What is Private Investment in Public Equity?
A PIPE transaction, or private investment in public equity, is the practice of buying shares of publicly traded stock at a price under the CMV (current market value) per share. This is a very common practice among large accredited investors, as well as investment firms and mutual funds. A traditional PIPE is one in where a common or preferred stock is issued to the investor at a set price. Certified broker dealers often deal with PIPE transactions.
How Does it Work?
A publicly-traded company may use a PIPE as a way to secure capital for acquisitions, expansion, and to fund day-to-day operations. They may create new stock, but its equities are never up for sale on a stock exchange. Large investors instead buy the company’s stock in what’s called a private placement. The issuer then files a resale resignation statement with the SEC and the registration of the new shares usually becomes effective within a month.
The median size of an IPO deal in the United States is $108 million. PIPE investors may buy stock under the current market price as protection against the price dropping after news of the PIPE hits the mainstream. Because the offering was a PIPE, a buyer cannot legally sell their shares until after the resale resignation statement has been filed with the SEC. The low price of the PIPE also acts as compensation for the occasional delays in selling the shares or in converting them to cash.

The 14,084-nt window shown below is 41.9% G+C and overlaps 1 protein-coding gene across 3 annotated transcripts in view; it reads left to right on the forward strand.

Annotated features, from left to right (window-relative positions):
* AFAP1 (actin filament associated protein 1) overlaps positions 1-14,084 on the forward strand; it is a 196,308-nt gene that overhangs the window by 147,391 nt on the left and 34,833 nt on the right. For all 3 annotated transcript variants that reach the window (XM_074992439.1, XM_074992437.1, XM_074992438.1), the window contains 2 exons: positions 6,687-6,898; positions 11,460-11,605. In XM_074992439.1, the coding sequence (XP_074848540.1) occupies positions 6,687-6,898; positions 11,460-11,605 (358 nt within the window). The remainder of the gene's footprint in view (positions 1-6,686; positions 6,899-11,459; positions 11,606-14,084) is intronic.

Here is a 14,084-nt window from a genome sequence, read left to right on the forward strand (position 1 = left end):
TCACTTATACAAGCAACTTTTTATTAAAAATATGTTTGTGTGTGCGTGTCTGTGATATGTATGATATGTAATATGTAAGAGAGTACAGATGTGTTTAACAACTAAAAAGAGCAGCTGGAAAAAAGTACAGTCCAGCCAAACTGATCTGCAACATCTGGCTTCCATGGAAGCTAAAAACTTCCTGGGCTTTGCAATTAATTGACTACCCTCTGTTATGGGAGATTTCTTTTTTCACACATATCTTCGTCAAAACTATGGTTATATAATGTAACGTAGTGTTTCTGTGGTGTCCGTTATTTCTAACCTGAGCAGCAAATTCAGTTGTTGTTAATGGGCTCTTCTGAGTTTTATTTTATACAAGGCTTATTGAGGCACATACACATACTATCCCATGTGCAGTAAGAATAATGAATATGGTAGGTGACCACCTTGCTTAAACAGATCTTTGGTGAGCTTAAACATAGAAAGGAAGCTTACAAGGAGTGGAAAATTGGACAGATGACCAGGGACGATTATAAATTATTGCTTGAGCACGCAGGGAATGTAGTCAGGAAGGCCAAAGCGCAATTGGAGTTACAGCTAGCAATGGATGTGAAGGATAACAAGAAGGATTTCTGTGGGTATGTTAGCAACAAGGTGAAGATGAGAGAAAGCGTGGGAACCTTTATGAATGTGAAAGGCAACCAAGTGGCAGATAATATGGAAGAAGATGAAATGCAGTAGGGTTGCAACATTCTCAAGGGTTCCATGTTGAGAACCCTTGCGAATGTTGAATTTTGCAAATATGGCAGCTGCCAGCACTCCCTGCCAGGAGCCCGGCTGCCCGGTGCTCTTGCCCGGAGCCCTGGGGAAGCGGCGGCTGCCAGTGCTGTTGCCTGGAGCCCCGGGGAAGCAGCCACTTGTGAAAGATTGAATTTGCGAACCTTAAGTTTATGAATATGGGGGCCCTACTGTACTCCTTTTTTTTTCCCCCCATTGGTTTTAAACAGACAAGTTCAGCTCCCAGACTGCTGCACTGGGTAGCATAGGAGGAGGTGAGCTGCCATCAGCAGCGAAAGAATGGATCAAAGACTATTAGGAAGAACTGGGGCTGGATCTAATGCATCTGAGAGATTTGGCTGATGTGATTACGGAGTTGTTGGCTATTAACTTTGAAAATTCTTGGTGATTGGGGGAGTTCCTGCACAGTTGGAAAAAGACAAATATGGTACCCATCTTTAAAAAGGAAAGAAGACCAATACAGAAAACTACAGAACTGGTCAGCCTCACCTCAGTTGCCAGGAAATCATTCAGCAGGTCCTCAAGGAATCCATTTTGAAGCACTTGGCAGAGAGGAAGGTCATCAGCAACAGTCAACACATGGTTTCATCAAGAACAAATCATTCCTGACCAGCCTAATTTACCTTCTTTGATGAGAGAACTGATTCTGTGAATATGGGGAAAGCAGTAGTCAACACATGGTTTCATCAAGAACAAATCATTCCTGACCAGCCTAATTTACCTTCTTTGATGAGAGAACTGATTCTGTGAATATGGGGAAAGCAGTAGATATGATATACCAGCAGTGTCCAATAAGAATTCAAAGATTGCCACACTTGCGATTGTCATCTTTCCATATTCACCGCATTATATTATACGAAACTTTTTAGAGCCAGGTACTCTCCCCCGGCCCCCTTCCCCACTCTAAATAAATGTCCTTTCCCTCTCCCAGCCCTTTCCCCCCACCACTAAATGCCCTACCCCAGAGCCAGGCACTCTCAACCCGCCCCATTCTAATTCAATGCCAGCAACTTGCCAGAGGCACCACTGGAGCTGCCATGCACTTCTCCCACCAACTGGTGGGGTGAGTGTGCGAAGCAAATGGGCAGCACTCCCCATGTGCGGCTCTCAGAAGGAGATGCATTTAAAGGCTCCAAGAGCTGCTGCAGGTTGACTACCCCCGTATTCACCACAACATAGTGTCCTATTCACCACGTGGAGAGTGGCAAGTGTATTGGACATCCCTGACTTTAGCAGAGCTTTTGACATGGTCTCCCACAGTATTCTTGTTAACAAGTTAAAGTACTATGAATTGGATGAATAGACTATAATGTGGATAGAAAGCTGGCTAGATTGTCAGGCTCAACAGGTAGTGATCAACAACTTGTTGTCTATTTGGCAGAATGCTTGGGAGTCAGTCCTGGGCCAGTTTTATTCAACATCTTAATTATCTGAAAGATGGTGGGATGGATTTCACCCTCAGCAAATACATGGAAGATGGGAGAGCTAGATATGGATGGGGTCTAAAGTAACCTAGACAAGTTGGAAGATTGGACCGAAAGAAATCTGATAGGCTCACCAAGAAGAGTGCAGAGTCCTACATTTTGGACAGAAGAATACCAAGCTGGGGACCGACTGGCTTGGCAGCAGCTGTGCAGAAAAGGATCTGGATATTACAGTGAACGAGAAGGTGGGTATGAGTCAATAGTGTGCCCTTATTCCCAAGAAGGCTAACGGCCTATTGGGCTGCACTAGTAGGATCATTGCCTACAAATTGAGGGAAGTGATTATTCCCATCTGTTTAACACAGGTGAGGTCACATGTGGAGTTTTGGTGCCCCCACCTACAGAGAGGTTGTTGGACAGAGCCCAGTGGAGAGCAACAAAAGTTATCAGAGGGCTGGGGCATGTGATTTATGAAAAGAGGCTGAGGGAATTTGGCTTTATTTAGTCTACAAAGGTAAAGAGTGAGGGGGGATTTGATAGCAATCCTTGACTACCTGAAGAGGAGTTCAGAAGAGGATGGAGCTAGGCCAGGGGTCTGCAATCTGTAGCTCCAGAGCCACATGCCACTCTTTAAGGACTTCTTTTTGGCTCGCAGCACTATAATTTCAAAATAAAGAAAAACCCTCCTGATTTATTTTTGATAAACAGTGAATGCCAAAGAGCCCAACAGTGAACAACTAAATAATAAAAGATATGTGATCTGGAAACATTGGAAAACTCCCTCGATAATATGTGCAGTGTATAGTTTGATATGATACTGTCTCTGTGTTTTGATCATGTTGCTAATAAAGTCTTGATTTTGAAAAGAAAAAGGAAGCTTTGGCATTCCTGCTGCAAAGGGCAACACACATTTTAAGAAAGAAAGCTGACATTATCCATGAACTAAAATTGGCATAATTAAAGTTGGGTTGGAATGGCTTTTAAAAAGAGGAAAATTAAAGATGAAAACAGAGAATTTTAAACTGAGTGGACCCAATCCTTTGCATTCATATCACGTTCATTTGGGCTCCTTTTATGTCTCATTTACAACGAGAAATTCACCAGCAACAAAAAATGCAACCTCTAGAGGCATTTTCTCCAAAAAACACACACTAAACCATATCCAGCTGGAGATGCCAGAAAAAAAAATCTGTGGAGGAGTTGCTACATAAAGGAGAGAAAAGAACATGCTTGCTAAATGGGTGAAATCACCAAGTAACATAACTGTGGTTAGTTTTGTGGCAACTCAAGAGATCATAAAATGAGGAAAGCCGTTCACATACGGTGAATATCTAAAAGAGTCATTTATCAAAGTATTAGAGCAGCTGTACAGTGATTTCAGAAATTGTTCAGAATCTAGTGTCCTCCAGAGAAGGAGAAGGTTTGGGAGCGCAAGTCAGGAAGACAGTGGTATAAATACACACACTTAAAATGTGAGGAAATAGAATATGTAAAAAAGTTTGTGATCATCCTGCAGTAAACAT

In the case of a structured PIPE, prior stockholder approval may be needed as existing stockholders will be exposed to a greater risk of value dilution in shares while new investors will be shielded from these sorts of risks. Certified broker dealers can assist with navigating prior approval as well as assist existing stockholders.
The Bottom Line
PIPE transactions contain several notable advantages for their issuers and are especially useful for small- and medium-sized public companies which sometimes have difficulty securing more traditional forms of financing. Transactions also proceed very efficiently as they don’t have to meet all the typical federal registration requirements for stock offerings to the public, nor do they have to be registered with the SEC in advance.
However, the discounted share price does mean less capital for the company, and the diluted value for current shareholders may become an issue in some cases, so it’s always best to consider all of your options carefully before committing to a PIPE. It’s best to work with certified broker dealers when possible.